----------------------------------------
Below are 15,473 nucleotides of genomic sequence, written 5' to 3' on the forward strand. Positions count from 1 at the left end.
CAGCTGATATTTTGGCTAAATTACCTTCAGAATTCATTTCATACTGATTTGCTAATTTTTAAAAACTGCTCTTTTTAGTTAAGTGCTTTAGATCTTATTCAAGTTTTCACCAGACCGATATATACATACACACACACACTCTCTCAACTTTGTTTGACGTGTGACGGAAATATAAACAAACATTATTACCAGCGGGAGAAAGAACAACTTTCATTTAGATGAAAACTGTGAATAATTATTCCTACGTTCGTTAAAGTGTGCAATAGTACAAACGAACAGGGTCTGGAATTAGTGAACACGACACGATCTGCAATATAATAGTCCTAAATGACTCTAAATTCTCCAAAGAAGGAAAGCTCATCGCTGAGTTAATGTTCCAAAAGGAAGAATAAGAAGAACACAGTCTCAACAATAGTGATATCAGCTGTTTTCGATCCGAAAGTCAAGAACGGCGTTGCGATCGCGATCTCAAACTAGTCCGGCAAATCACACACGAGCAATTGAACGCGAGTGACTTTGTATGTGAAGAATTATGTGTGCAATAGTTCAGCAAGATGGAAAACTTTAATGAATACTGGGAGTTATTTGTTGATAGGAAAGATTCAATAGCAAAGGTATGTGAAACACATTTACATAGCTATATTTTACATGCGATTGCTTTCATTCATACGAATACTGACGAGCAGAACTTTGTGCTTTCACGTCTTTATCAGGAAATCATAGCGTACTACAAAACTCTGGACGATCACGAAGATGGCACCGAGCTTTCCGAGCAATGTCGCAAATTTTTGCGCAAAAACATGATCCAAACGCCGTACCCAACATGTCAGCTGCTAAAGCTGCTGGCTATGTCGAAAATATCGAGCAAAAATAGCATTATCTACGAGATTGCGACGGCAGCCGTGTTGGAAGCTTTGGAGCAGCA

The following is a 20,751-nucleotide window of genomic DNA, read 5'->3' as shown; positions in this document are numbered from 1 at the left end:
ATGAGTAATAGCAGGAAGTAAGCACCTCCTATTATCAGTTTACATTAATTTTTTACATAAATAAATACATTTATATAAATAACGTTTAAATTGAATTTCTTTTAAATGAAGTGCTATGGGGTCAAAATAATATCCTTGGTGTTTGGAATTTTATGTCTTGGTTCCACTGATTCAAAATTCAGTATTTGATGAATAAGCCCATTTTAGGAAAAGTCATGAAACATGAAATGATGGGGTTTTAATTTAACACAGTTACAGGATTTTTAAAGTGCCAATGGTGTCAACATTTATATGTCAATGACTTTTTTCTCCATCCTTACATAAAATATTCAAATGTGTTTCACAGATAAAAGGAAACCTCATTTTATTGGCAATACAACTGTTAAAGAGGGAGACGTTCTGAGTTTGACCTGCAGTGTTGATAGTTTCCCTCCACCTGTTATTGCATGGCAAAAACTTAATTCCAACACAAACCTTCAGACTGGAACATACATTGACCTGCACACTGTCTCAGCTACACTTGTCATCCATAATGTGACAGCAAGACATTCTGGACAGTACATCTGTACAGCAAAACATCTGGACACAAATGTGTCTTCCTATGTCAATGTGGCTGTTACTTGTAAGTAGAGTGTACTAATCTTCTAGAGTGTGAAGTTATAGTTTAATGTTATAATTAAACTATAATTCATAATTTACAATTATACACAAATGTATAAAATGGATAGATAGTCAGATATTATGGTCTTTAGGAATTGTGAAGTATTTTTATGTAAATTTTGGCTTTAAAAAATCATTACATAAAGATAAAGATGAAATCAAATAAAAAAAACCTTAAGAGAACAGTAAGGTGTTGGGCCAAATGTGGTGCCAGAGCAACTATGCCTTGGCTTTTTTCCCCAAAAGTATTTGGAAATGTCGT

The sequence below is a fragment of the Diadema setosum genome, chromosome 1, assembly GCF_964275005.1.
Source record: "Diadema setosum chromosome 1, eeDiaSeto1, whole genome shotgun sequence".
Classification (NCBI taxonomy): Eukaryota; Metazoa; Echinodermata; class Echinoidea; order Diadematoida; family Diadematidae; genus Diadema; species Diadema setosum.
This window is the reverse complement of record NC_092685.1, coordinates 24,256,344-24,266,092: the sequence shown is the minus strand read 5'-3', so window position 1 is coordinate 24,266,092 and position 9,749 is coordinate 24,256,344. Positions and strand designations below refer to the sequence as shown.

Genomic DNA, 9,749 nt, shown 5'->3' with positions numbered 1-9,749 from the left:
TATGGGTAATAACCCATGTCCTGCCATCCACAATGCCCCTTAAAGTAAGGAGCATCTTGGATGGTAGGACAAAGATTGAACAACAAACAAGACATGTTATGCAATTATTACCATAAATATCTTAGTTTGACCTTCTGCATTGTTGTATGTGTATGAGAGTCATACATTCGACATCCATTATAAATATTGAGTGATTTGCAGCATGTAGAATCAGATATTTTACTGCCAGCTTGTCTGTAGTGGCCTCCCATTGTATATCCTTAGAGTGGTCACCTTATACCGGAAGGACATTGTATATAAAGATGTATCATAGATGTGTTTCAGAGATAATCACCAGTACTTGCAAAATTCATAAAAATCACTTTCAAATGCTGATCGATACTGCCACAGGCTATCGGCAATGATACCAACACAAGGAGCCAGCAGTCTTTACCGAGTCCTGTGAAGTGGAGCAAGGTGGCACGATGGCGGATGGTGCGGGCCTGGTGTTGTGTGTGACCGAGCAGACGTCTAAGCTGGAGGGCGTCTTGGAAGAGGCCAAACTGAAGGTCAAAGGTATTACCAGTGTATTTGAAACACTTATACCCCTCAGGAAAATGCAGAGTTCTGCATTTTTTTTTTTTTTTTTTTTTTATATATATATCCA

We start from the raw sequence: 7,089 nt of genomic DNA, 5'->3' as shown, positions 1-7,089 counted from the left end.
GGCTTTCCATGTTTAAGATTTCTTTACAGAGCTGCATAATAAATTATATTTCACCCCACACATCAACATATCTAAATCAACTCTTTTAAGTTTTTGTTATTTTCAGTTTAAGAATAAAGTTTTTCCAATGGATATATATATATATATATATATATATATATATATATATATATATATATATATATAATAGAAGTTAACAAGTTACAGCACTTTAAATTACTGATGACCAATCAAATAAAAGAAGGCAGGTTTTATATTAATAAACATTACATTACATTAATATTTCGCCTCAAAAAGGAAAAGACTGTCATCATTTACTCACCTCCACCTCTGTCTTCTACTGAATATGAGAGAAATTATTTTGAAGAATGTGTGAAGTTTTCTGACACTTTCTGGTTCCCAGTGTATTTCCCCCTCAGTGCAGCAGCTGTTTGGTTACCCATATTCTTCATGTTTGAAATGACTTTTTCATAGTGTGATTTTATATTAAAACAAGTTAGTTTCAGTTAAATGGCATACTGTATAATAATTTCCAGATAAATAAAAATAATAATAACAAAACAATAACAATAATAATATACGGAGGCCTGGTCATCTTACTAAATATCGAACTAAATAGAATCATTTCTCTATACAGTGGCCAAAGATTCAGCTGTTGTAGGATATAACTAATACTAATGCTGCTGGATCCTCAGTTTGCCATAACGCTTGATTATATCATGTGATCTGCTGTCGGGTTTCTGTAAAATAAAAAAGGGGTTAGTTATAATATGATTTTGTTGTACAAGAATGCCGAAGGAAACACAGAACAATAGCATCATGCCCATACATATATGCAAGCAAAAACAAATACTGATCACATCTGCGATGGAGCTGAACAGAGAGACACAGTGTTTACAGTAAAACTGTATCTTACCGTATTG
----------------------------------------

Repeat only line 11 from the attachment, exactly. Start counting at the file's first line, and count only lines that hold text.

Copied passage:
We start from the raw sequence: 7,089 nt of genomic DNA, 5'->3' as shown, positions 1-7,089 counted from the left end.